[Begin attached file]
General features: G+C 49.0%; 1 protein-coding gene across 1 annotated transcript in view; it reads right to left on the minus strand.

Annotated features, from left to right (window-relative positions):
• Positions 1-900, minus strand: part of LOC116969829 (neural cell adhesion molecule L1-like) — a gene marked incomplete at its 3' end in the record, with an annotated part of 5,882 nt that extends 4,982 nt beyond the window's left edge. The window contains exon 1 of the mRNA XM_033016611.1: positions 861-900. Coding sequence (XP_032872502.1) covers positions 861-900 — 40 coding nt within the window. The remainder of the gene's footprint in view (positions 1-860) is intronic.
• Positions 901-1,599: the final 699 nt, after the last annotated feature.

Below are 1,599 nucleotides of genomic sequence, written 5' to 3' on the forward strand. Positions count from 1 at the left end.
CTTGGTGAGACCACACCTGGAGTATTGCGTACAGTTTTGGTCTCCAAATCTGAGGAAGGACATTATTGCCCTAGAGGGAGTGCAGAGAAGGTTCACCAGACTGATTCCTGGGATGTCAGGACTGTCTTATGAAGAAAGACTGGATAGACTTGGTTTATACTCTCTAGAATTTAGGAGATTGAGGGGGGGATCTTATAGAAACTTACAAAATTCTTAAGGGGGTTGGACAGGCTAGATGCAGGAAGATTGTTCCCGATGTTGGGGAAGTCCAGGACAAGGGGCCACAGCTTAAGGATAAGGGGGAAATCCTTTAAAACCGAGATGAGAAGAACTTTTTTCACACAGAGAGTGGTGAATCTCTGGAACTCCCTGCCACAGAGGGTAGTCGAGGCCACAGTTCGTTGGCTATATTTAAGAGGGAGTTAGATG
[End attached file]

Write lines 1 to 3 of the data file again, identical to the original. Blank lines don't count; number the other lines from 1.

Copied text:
General features: G+C 49.0%; 1 protein-coding gene across 1 annotated transcript in view; it reads right to left on the minus strand.

Annotated features, from left to right (window-relative positions):
• Positions 1-900, minus strand: part of LOC116969829 (neural cell adhesion molecule L1-like) — a gene marked incomplete at its 3' end in the record, with an annotated part of 5,882 nt that extends 4,982 nt beyond the window's left edge. The window contains exon 1 of the mRNA XM_033016611.1: positions 861-900. Coding sequence (XP_032872502.1) covers positions 861-900 — 40 coding nt within the window. The remainder of the gene's footprint in view (positions 1-860) is intronic.